Christiane looks at the disqualification of candidates from next month's presidential election in Iran.
Earlier today the AMANPOUR. team spoke with Alexandra Cousteau, granddaughter of the famed scientist. She spoke to us from Mount Kilimanjaro, where activists and celebrities like Jessica Biel are joining in a summit there to discuss the worldwide problems facing water usage and contamination.
Know your impact:
Recognize how conservation is an important part of the crisis and reduce your “blue footprint”…
o Keep your shower under 5 minutes and save 1,000 gallons a month.
o According to the Washington Post, “Just one flush of a toilet in the West uses more water than most Africans have to perform an entire day’s washing, cleaning, cooking and drinking.”
o You don’t ALWAYS have to flush. When possible, skip flushing and save 5-7 gallons of water.
o Wash your laundry only when you have a full load and save 600 to 1,000 gallons of water each month.
o Put food coloring in your toilet tank. If it seeps into the bowl, you have a leak. It’s easy to fix and can save 600-1,000 gallons a month.
o Use a water-efficient showerhead; they’re inexpensive, easy to install, and can save up to 750 gallons a
o Get a PUR pitcher, it removes 98% of contaminates in US drinking water, and avoid the waste of plastic bottles.
o Plant a low water use plant and save up to 550 gallons of water per year.
o Turn off the water while brushing your teeth and save up to 4 gallons a minute. That’s 200 gallons a week for a family of four.
o Fix a leaky faucet and save up to 140 gallons a week.
o Use a hose nozzle and turn off the water while you wash your car to save more than 100 gallons.
o Use a broom to clean the sidewalk or driveway instead of a hose and save up to 80 gallons every time.
Sanaa, Yemen (CNN) - Yemen's foreign minister says his government has not sufficiently focused on al Qaeda because it has turned its attention to insurgencies rocking the northern and southern regions there.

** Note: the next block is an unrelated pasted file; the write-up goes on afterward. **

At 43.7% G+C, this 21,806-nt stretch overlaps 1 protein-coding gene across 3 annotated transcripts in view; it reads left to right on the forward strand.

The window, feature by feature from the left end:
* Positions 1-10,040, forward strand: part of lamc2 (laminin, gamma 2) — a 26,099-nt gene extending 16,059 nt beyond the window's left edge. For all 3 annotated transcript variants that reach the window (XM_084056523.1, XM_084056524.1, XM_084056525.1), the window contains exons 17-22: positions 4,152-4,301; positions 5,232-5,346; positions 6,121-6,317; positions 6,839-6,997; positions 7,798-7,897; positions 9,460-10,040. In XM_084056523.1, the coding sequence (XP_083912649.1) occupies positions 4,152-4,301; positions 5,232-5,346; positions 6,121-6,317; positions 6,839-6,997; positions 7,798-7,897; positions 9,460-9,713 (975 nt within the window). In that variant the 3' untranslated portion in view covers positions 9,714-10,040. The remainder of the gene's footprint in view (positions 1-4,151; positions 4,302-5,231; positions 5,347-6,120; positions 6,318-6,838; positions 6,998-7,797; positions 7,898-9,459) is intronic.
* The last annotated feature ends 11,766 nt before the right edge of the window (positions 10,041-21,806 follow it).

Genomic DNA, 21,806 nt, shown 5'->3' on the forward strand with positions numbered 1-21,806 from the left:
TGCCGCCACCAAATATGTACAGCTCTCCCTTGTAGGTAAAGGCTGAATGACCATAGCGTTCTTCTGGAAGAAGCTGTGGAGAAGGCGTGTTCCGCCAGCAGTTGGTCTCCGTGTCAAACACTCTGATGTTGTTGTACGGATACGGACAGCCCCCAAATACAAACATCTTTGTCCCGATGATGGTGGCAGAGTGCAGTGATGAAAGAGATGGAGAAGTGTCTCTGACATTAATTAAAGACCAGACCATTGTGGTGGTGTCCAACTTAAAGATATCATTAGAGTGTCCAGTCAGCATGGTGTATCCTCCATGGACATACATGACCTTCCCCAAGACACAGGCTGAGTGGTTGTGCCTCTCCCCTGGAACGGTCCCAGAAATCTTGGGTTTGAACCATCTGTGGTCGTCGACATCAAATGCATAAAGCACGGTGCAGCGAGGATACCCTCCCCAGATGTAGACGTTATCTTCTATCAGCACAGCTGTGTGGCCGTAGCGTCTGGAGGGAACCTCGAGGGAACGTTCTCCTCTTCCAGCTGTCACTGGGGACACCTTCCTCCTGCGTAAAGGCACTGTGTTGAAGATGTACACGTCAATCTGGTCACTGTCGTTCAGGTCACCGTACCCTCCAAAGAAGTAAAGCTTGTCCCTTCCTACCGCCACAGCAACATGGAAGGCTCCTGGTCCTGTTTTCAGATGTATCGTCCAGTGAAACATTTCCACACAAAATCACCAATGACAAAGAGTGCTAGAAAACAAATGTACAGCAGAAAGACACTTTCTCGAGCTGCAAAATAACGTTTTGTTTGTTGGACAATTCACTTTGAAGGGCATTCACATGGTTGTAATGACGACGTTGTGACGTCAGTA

Yemeni Foreign Minister Abu Bakr Al-Qirbi told CNN's Christiane Amanpour in an interview Wednesday that "our fault was that we spared al Qaeda" because of other conflicts - fighting Houthi rebels in the north and secessionists in the south.
He spoke to Amanpour from Yemen's capital, Sanaa.
Al-Qirbi also said Yemen isn't accepting direct U.S. intervention, despite reports that the United States made military strikes against Yemeni targets late last year, and he said his country's forces can conduct military action against al Qaeda.
He said that the United States has learned from its experiences in Afghanistan and Iraq that direct intervention can be self-defeating. But he emphasized that his country has welcomed help from the United States and other nations to bolster its equipment, intelligence, firepower and overall development.
// Al-Qirbi said there are 200 to 300 al Qaeda members in Yemen, but he says events have proved that the country hasn't become the next Afghanistan, a reference to that country being a haven for al Qaeda when it was under Taliban control.
But he said that their activities are "obviously of concern to us" and that unless there is a concerted effort to exchange intelligence, "lapses" will occur like those that led to a failed Christmas Day terrorist attack on a U.S. passenger jet.
Meanwhile, Daniel Benjamin, the U.S. State Department's ambassador-at-large for counterterrorism, told Amanpour on Wednesday that the United States has not taken its attention off of Yemen. He said Washington has been focusing on the terrorist threat there since President Obama came into office.
Benjamin said that Yemen is not a failed state, though parts of it clearly are "undergoverned." But "the al Qaeda threat from Yemen is at a peak now," Benjamin said, and the United States is working "more effectively" with Yemeni authorities to curb it.
In a speech Wednesday, U.S. Secretary of State Hillary Clinton said there needs to be a "new mindset" in the "long-term endeavor" to help develop countries, including places like Yemen. Such work requires patience and "the courage to rethink our strategies if we're falling short," she said.
"We must also be honest that, in some situations, we will invest in places that are strategically critical but where we are not guaranteed success. In countries that are incubators of extremism, like Yemen, or are ravaged by poverty and natural disasters, like Haiti, the odds are long. But the cost of doing nothing is potentially far greater," she said, speaking at the Peterson Institute for International Economics in Washington.
They made their remarks as Yemen's Interior Ministry kept up the heat on al Qaeda militants. Yemeni security forces arrested three al Qaeda suspects Wednesday along with four others believed to be sheltering them, the ministry said.